According to a Reuters report, the rebates, interest-free loans and other incentives that US car makers have used to keep sales robust for much of the past year may be losing their allure, just as the industry braces for a slowdown.
Citing analysts’ reports on Thursday, Reuters said incentives in February averaged $US2,225 per new vehicle, a 10% increase over January and a 33% increase over the same month a year ago. But the seasonally adjusted rate of sales fell to an annualised rate of 15.4 million, down from 16.2 million a month earlier and 16.6 million in February 2001.
The data are the first evidence of a trend that some industry executives have been warning about for several weeks, Reuters said, noting that Ford’s head of revenue management said in January that higher incentives were producing diminishing returns. Reuters added that General Motors chief executive Rick Wagoner echoed that theme this week, saying GM was searching for the “right kind of consumer hook” to boost sales.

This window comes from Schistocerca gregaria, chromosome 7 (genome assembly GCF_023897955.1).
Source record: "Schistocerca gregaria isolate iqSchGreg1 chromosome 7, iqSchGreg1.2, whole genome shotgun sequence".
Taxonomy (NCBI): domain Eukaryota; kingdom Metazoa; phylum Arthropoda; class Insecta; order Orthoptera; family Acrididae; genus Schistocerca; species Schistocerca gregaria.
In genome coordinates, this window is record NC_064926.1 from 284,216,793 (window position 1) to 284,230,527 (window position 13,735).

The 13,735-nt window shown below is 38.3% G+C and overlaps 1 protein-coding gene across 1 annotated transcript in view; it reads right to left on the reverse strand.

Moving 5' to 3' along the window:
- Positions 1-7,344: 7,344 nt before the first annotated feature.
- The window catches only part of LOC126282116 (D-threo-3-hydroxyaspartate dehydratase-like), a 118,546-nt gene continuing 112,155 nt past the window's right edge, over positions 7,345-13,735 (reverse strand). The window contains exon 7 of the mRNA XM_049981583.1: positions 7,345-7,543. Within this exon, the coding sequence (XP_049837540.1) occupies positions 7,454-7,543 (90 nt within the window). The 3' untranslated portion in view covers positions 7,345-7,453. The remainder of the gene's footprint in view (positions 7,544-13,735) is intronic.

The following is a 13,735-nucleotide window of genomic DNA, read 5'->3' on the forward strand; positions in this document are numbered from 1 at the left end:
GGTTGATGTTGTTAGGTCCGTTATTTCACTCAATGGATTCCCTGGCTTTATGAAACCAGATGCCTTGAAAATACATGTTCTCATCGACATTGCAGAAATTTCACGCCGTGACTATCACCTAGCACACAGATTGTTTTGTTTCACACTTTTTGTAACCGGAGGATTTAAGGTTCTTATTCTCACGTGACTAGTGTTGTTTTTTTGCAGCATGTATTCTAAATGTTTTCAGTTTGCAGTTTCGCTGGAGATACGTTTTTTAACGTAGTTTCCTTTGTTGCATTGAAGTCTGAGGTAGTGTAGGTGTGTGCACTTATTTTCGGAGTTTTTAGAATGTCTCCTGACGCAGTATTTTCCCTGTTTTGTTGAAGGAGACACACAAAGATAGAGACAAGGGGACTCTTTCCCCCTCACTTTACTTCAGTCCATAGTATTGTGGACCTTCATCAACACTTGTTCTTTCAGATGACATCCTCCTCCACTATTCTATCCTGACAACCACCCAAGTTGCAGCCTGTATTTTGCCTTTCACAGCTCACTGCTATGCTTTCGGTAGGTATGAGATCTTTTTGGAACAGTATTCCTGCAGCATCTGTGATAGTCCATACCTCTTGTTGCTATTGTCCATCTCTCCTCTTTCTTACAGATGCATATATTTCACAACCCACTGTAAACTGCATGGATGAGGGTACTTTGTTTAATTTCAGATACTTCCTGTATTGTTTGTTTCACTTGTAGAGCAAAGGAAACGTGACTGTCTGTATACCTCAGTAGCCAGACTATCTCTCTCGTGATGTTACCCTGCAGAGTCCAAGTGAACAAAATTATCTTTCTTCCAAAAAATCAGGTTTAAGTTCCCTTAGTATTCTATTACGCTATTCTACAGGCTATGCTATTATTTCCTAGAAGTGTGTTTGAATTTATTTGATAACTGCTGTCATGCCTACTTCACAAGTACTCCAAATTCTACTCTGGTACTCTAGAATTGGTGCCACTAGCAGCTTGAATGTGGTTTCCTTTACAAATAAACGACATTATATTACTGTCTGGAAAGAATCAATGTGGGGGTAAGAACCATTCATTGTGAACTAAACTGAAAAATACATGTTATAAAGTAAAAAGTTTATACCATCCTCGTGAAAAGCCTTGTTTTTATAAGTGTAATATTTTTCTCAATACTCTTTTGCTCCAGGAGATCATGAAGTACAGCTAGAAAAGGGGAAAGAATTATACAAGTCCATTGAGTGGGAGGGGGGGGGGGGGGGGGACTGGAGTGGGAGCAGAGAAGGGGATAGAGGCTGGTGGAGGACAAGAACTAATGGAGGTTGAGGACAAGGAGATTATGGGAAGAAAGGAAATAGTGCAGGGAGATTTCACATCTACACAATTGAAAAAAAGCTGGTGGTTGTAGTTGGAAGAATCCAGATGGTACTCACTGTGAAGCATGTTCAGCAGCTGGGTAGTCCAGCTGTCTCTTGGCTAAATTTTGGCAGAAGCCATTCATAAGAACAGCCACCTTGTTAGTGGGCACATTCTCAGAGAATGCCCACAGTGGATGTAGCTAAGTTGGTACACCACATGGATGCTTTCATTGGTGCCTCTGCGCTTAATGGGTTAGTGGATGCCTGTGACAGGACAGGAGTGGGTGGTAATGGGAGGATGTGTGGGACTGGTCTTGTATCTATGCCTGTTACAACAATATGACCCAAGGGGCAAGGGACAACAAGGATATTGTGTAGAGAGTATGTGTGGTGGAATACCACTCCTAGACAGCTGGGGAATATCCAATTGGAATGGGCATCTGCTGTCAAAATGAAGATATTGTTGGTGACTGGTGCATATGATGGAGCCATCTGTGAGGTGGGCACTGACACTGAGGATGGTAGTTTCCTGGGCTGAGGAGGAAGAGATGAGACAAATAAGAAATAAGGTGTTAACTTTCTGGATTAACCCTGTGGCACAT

“Based on February sales results, we are concerned that consumers’ responsiveness to incentives is beginning to dull,” Merrill Lynch analyst John Casesa said in a research note reported by Reuters.
Reuters said that Detroit’s Big Three continue to have the highest incentives in the industry, averaging about $2,900 per vehicle. Yet, the news agency noted, despite offering more than $3,000 per vehicle in incentives – a 36% increase over February 2001 – GM saw its sales fall 19% while Ford and Chrysler also raised their incentives by a similar amount, yet Ford reported flat sales and Chrysler posted a 4% decrease.
Reuters said that GM and Ford both announced they would cut production in the second quarter from year-ago levels due to larger-than-normal inventories of unsold vehicles and consumer concern about war in Iraq.
“The big change in auto company behaviour, in our view, is that the Big Three appear to be opting for production cuts rather than for a further escalation in incentives,” J.P. Morgan analyst David Bradley said in a research note reported by Reuters.
Reuters said foreign car makers also raised their incentives in February, but to a lesser degree. Major Japanese automakers averaged less than $800 per vehicle, while European automakers averaged about $1,600 per vehicle.